NASHVILLE - Former state Rep. Robin Smith, R-Hixson, a political consultant, pleaded guilty in U.S. District Court on Tuesday to a single charge of honest services wire fraud in what federal prosecutors described as a kickback scheme involving the use of taxpayer-funded constituent mail.
Her sentencing was scheduled for Oct. 17, leaving time for her to cooperate in an ongoing federal investigation of a scheme that involved former Tennessee House Speaker Glen Casada and his former chief of staff, Cade Cothren.
"I have pled guilty to one count of honest services fraud," said Smith, who resigned from the House on Monday, in a statement later released by a public relations firm, Chattanooga-based Waterhouse Public Relations. "Once the Department of Justice informed me of the nature of my activities, I took full responsibility for my actions, culminating in my guilty plea. There are no excuses. I intend to cooperate fully as a witness with the federal government and do whatever I can to assist the government in this regard."
Earlier, U.S. District Judge Eli Richardson walked Smith through the plea agreement and the factual basis laid out in it.
"How do you plead?" he asked Smith, a former Tennessee Republican Party chairman.
"Guilty your honor," Smith said in a clear, steady voice.
Richardson allowed Smith to remain free on bond until the sentencing. Smith could face up to 20 years in prison and up to $250,000 in fines. But Richardson seemed to indicate she could end up getting probation or even a fine if she cooperates with prosecutors as she has agreed to do. She also could lose her voting rights, at least for a time, Richardson said.
As they left the courthouse in downtown Nashville, Smith and her attorneys did not respond to reporters' questions.
Prosecutors said Smith and Casada received kickbacks from Cothren, who lost his job in 2019 in a scandal over sex and racist-tinged texts with the then-speaker. After he was dismissed, prosecutors alleged, Cothren, Smith and Casada set up a shadowy political firm, New Mexico-based Phoenix Solutions LLC. It was run by a "Matthew Phoenix," a fictitious identity that prosecutors say was taken on by Cothren.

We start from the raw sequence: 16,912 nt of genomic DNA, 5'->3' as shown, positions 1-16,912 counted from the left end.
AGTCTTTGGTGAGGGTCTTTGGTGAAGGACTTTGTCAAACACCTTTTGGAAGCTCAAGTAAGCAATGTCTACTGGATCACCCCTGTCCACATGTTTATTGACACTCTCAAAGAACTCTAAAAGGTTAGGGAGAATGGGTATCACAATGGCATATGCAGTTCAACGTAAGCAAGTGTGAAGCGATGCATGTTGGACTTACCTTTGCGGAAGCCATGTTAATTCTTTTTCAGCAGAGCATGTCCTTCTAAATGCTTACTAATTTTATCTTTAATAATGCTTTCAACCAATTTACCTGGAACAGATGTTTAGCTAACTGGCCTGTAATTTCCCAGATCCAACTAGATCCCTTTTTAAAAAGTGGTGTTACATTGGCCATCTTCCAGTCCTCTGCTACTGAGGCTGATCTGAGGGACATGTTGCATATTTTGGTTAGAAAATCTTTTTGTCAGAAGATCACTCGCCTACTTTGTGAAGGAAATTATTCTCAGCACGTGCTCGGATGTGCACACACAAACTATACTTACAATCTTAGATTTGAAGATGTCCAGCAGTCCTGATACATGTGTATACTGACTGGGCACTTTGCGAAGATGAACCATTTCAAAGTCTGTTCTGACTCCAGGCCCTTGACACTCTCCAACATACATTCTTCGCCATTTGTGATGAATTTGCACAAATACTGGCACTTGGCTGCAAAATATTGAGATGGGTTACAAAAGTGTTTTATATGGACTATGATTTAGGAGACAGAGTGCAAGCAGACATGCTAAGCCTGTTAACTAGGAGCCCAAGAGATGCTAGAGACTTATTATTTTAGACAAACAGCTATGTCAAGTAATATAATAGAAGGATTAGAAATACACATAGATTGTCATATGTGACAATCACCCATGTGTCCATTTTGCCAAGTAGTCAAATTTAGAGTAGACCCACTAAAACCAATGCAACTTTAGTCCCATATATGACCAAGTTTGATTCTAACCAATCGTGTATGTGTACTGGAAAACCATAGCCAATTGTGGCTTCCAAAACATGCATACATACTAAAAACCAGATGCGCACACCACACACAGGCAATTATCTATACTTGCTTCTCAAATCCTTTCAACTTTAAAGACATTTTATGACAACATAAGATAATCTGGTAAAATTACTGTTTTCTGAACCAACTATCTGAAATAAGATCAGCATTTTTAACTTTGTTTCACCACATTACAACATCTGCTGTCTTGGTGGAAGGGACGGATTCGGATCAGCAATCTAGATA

Smith and Casada pushed to press House Speaker Cameron Sexton's office to approve the firm as a House legislative constituent mail vendor, prosecutors said. The firm received tens of thousands of dollars and funneled portions back to Smith and Casada. Prosecutors have not publicly identified Casada and Cothren but clearly identified the former speaker and his former chief of staff in a formal information document used instead of an indictment.
The charge comes 14 months after FBI agents raided Smith and Casada's homes and legislative offices.
Smith used Phoenix Solutions extensively in 2020, spending nearly $75,000 through her personal campaign accounts and her Leadership Pioneers political action committee, through the fourth quarter of 2020. Much of the spending went toward supporting incumbent representatives and first-time candidates. That came as Smith challenged House Republican Caucus chair Jeremy Faison of Cosby for the House GOP's No. 3 post. Faison, who ended up winning the post, had questioned the use of Phoenix by the caucus.
Phoenix then began focusing on securing taxpayer-funded constituent mail agreements with legislators, Documents show Smith and Casada frequently communicating with legislative officials. Lawmakers get $3,000 a year for their constituent mail accounts.
As time went on, legislative officials began requiring "Matthew Phoenix" to supply more information. That resulted in the wire transmission of IRS form W-9 in 2020, which carried the signature of Matthew Phoenix.
That was under a provision noting that the certification is made "under penalties of perjury" and that the person signing the document is a "U.S. person."
The homes and legislative offices of Smith, Casada and another lawmaker, freshman Rep. Todd Warner, R-Lewisburg, as well as Cothren were searched by the FBI in January 2021.
Smith's legislative clients included Rep. Patsy Hazlewood, R-Signal Mountain, and Rep. Esther Helton, R-East Ridge.
Asked for reactions Monday to Smith's announced plea, both Hazlewood and Helton described it as a "sad day," declining to say much else. Both of them said they were astonished, as were a number of their colleagues, last year at news accounts raising questions about the constituent mail accounts and ties to Cothren.
In her statement, Smith said, "I have resigned as representative of the Tennessee House. I did so out of respect for the honor of Tennesseans, my commitment to public service over the last several decades, and of course, my Christian faith. I believe in forgiveness and I hope to earn yours over time.
"Serving is an honor. Rather than continuing to serve in the General Assembly, I intend to remain active in my community and my church. While this has been a difficult time in my life, I remain convinced that something positive will come out of it.
"As you can imagine, I am not able to provide any additional comment at this time. If you have any questions or need any additional information, I would refer you to the plea agreement, which speaks for itself."
Among those watching proceedings were former Rep. Rick Tillis, R-Lewisburg, and his wife. Tillis was successfully attacked by one of two other murky PACs during his GOP primary, this one called the Faith, Family, Freedom Fund.
Tillis had run afoul of both Casada and Cothren, who suspected him of operating an anonymous Twitter account that criticized and ridiculed both of them as well as some of the men's legislative supporters. A political vendor, who performed work for the group, had told the Times Free Press the independent expenditure group was run by Cothren.
Cothren's former girlfriend, listed as the treasurer, said she put her name on legal documents at Cothren's request.